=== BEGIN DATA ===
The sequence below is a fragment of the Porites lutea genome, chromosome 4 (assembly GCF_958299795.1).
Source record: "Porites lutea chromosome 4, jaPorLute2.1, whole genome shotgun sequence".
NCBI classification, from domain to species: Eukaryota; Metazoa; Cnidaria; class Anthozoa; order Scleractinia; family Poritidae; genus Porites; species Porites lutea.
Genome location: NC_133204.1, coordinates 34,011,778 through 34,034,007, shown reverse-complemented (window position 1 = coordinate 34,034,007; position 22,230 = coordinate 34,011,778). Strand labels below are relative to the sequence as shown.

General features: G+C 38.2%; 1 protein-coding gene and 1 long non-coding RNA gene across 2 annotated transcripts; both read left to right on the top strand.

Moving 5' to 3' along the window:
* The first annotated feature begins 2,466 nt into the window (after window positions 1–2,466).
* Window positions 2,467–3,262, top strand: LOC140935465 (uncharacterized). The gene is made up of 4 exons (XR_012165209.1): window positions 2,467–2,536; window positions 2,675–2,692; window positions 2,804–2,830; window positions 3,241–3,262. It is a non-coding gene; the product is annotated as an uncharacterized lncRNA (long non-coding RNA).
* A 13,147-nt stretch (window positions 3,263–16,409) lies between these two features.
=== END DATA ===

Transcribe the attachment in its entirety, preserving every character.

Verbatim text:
The sequence below is a fragment of the Porites lutea genome, chromosome 4 (assembly GCF_958299795.1).
Source record: "Porites lutea chromosome 4, jaPorLute2.1, whole genome shotgun sequence".
NCBI classification, from domain to species: Eukaryota; Metazoa; Cnidaria; class Anthozoa; order Scleractinia; family Poritidae; genus Porites; species Porites lutea.
Genome location: NC_133204.1, coordinates 34,011,778 through 34,034,007, shown reverse-complemented (window position 1 = coordinate 34,034,007; position 22,230 = coordinate 34,011,778). Strand labels below are relative to the sequence as shown.

General features: G+C 38.2%; 1 protein-coding gene and 1 long non-coding RNA gene across 2 annotated transcripts; both read left to right on the top strand.

Moving 5' to 3' along the window:
* The first annotated feature begins 2,466 nt into the window (after window positions 1–2,466).
* Window positions 2,467–3,262, top strand: LOC140935465 (uncharacterized). The gene is made up of 4 exons (XR_012165209.1): window positions 2,467–2,536; window positions 2,675–2,692; window positions 2,804–2,830; window positions 3,241–3,262. It is a non-coding gene; the product is annotated as an uncharacterized lncRNA (long non-coding RNA).
* A 13,147-nt stretch (window positions 3,263–16,409) lies between these two features.